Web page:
Timothy McNinch is Assistant Professor of Hebrew Bible at Christian Theological Seminary in Indianapolis, IN and a doctoral candidate in Hebrew Bible at Emory University. He is Series Editor for “The Politics of Scripture” blog on the Political Theology Network, and co-hosts “First Reading: the Old Testament Lectionary Podcast” (firstreadingpodcast.com). His CV and more are available at his personal website, timothymcninch.com.
Whatever our exegesis of scripture and tradition may suggest, it is imperative that we take into account the pain and damage our religious piety causes to others. Is our perception of divine instruction sufficient justification for actual injury (physical, psychological, and/or spiritual) to our neighbors?
While the Judahites were the recipients of physical violence, they only had the power to return rhetorical, fantasized violence. They were forced to entrust actual retribution to other powers: to God, and perhaps to the Persians (envisioned as God’s agents).
For those who experience a divine compulsion to publicly resist the perversions of the powerful, despite their own hesitations and fears, Jeremiah may be an encouraging witness to the potential for an experience of divine presence alongside the pain.
The politician David’s apology may communicate genuine remorse, an intention to make amends, or his acceptance of the consequences of his actions. Or, it may be a word-smithed damage control statement, calculated to admit as little as possible and move the news cycle beyond the scandal.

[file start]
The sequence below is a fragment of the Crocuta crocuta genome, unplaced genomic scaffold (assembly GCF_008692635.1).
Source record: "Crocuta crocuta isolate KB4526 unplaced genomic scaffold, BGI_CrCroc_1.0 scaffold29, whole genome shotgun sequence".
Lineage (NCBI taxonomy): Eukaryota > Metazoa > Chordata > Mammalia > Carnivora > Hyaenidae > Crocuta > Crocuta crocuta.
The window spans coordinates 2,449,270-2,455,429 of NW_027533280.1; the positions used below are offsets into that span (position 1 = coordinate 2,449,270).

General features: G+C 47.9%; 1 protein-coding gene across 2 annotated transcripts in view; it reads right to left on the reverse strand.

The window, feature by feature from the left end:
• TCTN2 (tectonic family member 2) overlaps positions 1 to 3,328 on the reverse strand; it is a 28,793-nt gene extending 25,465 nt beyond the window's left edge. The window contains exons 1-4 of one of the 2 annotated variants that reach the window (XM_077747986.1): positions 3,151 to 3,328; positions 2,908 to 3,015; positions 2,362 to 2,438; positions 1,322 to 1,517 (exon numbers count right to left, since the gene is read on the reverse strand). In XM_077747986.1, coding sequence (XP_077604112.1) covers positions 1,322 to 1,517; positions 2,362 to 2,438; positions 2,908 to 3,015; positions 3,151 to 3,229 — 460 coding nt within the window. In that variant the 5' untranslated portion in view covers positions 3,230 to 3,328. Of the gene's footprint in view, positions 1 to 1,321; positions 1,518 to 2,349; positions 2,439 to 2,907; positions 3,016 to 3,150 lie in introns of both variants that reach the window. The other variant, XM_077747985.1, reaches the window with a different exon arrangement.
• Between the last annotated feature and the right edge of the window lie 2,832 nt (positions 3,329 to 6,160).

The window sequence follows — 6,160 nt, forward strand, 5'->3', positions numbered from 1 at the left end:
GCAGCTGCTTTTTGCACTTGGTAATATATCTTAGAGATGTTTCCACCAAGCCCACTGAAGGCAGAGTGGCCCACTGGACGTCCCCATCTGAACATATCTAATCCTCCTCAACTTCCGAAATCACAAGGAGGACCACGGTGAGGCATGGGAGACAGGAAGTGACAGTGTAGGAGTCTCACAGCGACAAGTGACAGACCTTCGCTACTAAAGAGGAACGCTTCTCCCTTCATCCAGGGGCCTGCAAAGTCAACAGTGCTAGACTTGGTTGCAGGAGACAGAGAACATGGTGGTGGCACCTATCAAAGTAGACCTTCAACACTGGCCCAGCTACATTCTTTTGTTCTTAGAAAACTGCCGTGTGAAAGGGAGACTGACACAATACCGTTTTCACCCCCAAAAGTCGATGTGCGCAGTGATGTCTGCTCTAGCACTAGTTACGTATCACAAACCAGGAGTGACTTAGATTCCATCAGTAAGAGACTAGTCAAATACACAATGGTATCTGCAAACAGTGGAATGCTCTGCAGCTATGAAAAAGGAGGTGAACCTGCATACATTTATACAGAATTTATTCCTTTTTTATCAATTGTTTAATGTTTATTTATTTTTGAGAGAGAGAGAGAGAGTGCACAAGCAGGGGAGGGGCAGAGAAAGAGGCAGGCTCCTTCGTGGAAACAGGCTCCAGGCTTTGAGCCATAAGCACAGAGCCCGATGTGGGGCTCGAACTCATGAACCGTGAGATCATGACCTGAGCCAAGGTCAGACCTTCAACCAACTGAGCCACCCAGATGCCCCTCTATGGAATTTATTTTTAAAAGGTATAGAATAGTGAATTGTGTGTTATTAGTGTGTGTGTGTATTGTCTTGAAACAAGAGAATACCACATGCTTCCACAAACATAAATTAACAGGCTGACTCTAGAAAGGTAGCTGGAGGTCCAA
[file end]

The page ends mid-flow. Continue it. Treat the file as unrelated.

For all our show of humility, Christians have capitalized on the doctrine of election, distorting it to create a very real power differential between ourselves and the world beyond Christianity, at home and abroad. In an ironic twist, we have become the builders who are rejecting precious stones.
This Advent, we are in desperate need of both prophetic voices and prophetic imaginations. Voices to put our politicians in their place and imaginations to help us recognize the shape of God’s hesed in the midst of personal and global trauma.
When we read of God enthroned as the great king, perhaps we can imagine a system of governance where our political rivals are not beaten into submission, but are disarmed by love; where those who are different from us are respected, listened to, learned from; where brute force is neutralized by a refusal to retaliate and is resisted through active non-violence. Toward this end, God is indeed the great leader, the one who models “power under” for all of us.
We need to recognize that whether we like it or not, the global community is in this crisis together. Our survival depends on learning to share the abundance we have—our natural and financial resources, as well as scientific expertise and creativity—in the fight to combat climate change.
Matthew’s careful quotation of Isaiah 60 urges us to perceive that the birth of the poor, brown boy in a back corner of the Roman empire was the dawning of God’s glory upon humanity. Let us, then, celebrate—not with fear and self-preservation, but with confident investment in human flourishing.
The innate ambiguity of the political themes raised by this week’s first lectionary text should lead us to hold together both our desire for cohesion as the “people of God” and that same desire’s potential for exclusion—exclusion that we must diligently recognize and actively hold in check.